One of the reasons Stop & Shop is one of my favorite stores here in Enfield is because of their awesome Pork Policy. There are a lot of folks in town who make their own sausage, and Stop & Shop caters to them, selling hog casings, and pork fat, liver, and skin. And along with this offal, they also sell random pork bone trimmings. Sometimes they're neck and back bones (great for making stock) but sometimes, they're rib trimmings. This might not sound like a big difference, but rib trimmings are excellent for making little pork snackers - and Stop & Shop sells them pretty cheap.
What follows is a basic recipe for Snacky Bones, but it's more of a method and guideline than it is a true recipe. The instructions section will include suggestions and options.
Snacky BonesMakes 1 batchMeaty pork bones, rib trimmings suggested, any quantitySalt, pepper, other seasoningsPut the bones in a shallow roasting pan and season with salt, pepper, and a flavorful seasoning blend of your choice. Bell's makes an excellent Onion & Herb seasoning ostensibly for chicken, but it's awesome on pork as well.Roast the bones in the oven for about 50 minutes at 350 F.Remove the roasted bones to a dry skillet on the stovetop. Without adding any oil or fat - there will be enough on the bones to do the job - pan fry them over medium heat to crisp them up.Just before they're done, I like to splash the ribs with some brandy, bring the brandy to a sizzle, then tip the pan to flame off the alcohol. The brandy gives an extra dimension of flavor to the pork, and the blue-and-yellow fireball is frigging awesome and impresses the hell out of visitors who might be hanging around the kitchen getting underfoot while I'm trying to cook.To serve: Pile the bones on a plate and put them in the middle of the table. Make sure everyone has plenty of napkins or access to a roll of paper towels (we don't stand on ceremony at my place.) You can serve them straight up, crusty with the herb seasonings you added, or you can dress them with a sauce (your favorite barbecue sauce if you like - or try some Japanese tonkatsu sauce, it's great) or just set out little bowls of sauce for dipping.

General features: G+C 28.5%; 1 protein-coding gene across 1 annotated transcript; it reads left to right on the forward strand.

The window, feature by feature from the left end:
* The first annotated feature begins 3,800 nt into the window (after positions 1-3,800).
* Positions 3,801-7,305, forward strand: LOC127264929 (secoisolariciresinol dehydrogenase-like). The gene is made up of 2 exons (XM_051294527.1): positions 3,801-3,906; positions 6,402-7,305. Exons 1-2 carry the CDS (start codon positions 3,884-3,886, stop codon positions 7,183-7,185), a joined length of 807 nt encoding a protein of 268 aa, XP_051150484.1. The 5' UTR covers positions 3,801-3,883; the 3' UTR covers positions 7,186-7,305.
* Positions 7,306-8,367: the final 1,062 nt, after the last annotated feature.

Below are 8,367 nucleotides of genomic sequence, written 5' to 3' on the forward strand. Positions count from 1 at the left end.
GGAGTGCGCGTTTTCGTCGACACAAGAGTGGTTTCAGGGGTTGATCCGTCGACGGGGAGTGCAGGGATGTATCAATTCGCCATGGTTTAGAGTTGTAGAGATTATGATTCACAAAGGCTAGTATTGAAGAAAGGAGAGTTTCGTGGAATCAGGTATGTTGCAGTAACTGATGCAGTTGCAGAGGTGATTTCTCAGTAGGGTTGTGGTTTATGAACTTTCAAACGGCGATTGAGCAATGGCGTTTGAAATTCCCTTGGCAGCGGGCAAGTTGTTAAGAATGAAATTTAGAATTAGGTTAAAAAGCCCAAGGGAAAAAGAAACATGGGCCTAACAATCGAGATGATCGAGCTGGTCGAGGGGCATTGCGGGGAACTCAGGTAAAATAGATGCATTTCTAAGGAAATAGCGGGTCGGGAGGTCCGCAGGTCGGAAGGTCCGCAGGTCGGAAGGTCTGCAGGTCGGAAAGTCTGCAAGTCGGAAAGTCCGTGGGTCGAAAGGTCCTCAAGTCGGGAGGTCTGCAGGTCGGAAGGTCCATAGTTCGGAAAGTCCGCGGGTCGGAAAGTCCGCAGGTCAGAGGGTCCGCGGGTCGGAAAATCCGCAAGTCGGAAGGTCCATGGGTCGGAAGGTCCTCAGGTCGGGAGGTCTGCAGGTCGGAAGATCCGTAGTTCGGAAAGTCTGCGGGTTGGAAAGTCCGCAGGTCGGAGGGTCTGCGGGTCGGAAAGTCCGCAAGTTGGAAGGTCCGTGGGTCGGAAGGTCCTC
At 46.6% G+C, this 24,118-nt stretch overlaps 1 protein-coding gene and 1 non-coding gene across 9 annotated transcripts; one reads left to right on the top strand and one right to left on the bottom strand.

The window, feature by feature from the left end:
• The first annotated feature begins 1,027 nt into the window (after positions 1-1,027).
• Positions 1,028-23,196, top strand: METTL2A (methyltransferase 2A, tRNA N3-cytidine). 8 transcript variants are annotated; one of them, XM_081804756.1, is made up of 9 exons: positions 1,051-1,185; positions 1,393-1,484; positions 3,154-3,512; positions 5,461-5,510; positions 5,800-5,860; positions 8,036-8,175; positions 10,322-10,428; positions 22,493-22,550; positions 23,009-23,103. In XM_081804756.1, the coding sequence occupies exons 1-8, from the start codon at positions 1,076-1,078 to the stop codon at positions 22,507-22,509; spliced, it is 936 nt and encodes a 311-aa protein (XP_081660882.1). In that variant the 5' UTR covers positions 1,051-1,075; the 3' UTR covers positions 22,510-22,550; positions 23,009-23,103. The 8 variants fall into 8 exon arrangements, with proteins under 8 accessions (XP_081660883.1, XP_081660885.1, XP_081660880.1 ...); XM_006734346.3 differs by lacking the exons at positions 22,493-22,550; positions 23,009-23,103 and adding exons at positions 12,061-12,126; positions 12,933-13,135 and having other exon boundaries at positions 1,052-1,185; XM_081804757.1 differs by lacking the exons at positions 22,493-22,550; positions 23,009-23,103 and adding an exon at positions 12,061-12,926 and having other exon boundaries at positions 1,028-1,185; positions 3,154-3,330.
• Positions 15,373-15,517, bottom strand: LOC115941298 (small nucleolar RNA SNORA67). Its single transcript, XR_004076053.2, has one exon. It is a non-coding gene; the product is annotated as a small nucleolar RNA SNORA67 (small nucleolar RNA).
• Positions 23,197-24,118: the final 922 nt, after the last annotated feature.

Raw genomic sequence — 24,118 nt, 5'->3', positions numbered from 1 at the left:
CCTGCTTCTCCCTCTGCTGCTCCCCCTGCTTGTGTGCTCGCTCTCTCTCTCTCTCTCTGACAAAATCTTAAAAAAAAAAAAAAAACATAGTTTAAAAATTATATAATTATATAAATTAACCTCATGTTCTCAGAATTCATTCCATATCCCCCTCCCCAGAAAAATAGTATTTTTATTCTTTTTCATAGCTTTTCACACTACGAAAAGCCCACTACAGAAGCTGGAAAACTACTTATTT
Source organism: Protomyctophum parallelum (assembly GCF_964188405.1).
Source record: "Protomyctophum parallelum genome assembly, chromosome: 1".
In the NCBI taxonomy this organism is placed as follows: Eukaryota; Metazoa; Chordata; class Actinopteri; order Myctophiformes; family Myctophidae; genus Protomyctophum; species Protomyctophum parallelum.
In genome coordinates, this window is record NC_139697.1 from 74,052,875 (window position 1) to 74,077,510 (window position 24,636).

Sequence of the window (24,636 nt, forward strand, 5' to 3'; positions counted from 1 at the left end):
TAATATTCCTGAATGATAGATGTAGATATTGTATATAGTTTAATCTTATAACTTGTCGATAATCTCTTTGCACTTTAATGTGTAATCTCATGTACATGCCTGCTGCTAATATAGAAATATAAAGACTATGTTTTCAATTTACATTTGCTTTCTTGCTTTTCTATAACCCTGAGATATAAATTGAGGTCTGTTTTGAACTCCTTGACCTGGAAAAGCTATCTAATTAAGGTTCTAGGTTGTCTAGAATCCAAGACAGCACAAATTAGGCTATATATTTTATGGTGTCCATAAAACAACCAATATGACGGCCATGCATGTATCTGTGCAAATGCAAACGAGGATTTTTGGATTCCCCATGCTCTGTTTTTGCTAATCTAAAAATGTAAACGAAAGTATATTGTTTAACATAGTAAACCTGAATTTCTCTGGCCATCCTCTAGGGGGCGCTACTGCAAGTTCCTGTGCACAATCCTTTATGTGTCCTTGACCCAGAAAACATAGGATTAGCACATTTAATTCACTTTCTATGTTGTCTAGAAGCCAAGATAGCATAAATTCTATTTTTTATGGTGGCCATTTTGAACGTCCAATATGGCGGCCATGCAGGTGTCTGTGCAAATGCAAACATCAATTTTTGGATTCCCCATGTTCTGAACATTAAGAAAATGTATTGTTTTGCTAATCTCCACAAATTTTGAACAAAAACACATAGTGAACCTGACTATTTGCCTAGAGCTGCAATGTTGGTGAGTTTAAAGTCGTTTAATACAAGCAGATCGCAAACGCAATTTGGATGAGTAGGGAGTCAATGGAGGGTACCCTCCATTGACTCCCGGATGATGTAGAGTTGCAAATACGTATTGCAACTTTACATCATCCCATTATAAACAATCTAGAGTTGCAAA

Not everyone can understand why someone would love or enjoy a platter of these. But I'm indian, we don't waste anything we don't have to. We often fry these up after browning in just a pat of butter with Lawry's seasoning salt and coarse black pepper. Then once browned we add concentrated frozen orange juice, Kikkoman's soy and teriyaki sauce to taste and let it simmer in an electric skillet until the sauce thickens and glazes the ribs.
Thanks so much for sharing! I can't wait to try this your way! I'm so excited about running across your site.
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